Twins Maggie & Grace admire the "Wizard of Oz" pinball machine donated by Project Pinball Charity.

Incorporating fun into care

For young patients facing a difficult time, a little bit of carefree fun goes a long way.

Incorporating fun into care click to enlarge Project Pinball, Inc. held a dedication event at the hospital on April 12. The group is dedicated to providing recreational relief to patients and families in children’s hospitals across the country.

A hospital stay – no matter how short – is a tough adjustment. And for children, the adjustment is oftentimes even more difficult. The team in the UNC Child and Adolescent Psychiatry Unit understands that adding play and routine activities to a child’s hospital stay is an important element of care.

“Every day, we are working to help our patients learn how to address and cope with their feelings – both positive and negative,” said Lee Arphai, health unit coordinator for the UNC Child Psychiatry Unit. “But, play and normalcy is an important part of helping our patients get better. Often, a behavior or a feeling may not present itself in a one-on-one setting. That’s why we offer a variety of activities – both structured and unstructured – to help make their time with us in the hospital fun and healing.”

Arphai says the unit serves children from a variety of backgrounds from all over the state. But, despite distance and differences, the unit is very much a community. She added that the fun activities offered, combined with group time, help patients to open up and interact with each other.

“One of the things I like most about our patients is that we do work as a whole group – one for child and another for adolescent,” Arphai said. “It brings together people with a variety of experience, and you may not put them all together in school. But, at the end of their stay, they often become good friends and really support each another well.”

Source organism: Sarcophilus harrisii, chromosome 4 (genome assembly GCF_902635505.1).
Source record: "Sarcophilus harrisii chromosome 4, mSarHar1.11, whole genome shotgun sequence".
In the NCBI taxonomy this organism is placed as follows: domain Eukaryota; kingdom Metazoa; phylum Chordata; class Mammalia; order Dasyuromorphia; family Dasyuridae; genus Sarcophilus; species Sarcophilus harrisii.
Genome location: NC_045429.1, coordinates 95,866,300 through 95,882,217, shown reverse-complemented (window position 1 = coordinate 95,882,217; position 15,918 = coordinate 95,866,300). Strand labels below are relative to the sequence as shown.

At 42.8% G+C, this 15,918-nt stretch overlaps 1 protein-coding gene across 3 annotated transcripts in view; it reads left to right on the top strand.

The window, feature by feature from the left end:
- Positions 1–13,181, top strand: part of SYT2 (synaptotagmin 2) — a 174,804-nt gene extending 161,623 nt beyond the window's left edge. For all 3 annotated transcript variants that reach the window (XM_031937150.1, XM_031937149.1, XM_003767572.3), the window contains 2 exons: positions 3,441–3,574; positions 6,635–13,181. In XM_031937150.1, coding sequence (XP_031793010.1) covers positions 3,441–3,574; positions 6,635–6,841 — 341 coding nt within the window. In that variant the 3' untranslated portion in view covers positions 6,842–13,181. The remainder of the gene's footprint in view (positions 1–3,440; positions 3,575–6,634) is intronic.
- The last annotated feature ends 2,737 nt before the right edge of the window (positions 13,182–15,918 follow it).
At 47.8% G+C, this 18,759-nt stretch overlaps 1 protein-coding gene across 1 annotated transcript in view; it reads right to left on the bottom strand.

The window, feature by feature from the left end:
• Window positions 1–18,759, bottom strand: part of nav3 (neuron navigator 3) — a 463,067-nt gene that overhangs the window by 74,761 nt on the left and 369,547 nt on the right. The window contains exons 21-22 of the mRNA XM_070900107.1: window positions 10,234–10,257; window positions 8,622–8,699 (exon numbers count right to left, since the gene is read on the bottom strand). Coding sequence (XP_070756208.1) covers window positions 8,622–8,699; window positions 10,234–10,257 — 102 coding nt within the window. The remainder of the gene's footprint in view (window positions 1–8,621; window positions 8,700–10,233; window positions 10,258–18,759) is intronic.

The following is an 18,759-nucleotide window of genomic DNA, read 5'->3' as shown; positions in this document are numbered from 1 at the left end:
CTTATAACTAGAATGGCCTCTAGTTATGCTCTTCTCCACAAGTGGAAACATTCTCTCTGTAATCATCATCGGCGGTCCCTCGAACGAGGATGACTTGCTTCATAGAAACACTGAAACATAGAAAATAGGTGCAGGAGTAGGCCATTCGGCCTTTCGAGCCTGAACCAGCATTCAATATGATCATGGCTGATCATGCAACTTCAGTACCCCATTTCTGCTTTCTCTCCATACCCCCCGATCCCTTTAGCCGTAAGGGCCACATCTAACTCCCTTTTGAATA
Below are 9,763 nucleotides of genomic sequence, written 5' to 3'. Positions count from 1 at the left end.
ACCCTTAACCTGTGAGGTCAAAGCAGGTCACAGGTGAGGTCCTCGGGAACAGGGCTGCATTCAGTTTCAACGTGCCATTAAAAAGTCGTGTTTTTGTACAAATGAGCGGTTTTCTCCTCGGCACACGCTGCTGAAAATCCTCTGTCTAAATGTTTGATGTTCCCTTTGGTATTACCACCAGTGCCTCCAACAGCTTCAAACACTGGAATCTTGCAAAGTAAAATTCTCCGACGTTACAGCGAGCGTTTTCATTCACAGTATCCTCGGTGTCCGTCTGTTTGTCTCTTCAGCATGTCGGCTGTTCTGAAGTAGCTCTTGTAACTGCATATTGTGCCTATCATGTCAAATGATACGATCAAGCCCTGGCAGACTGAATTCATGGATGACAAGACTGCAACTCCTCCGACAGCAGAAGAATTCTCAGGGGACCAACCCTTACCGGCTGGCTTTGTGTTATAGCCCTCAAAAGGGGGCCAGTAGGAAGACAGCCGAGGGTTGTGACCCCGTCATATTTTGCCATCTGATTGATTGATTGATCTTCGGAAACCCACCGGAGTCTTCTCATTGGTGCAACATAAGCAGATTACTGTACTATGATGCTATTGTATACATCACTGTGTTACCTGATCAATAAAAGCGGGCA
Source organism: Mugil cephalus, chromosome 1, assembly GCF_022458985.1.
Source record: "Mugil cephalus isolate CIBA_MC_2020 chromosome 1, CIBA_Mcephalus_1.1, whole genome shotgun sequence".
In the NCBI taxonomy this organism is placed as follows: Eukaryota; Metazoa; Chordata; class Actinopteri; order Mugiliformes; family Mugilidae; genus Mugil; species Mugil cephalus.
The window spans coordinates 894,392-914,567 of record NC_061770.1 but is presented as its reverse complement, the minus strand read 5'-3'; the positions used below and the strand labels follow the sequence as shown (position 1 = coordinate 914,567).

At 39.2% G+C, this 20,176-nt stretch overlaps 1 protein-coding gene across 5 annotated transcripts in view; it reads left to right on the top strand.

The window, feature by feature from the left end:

The average inpatient stay for the unit is 16 days, and Susan Hayek, nurse manager for Child, Adolescent and Eating Disorders Inpatient Psychiatry Units and Outpatient Partial Hospitalization Clinic for Eating Disorders, says that the team of dedicated doctors, nurses, social workers and others work to make sure patients interact with each other in positive ways.

“Many of our patients often come to us already feeling isolated and sometimes stigmatized,” Hayek said. “We try to offer relaxed situations where they can have mini-escapes. Whether it’s playing ping pong or a board game, those types of activities give the kids time to interact with each other, and to see that they’re not alone in what they’re going through.”

The unit recently received a Wizard of Oz-themed pinball machine from Project Pinball Charity Group, Inc. The group is dedicated to providing recreational relief to patients and families in children’s hospitals across the country.

“It’s our hope that the pinball machine will give patients the opportunity to focus on something other than hospital life and have a little fun,” said Daniel Spolar, Project Pinball Charity founder and senior director. “We want to bring joy to children’s lives through active play, and every time we place a machine, it’s a testimony to just how powerful one pinball machine can be.”

The pinball machine joins a host of other fun activities for patients in the unit. Susan says the activities, paired with individualized care from doctors and nurses and group interactions provide the complete, healing care that patients need. 

“At the end of the day, our patients are just kids,” Hayek said. “Life can be challenging and we are here to help set up every child for success. I feel grateful to come to work every day because I truly feel like we’re making an impact and can help change the course of children’s lives. I think I speak for our staff when I say that we strive to make an impact every day.”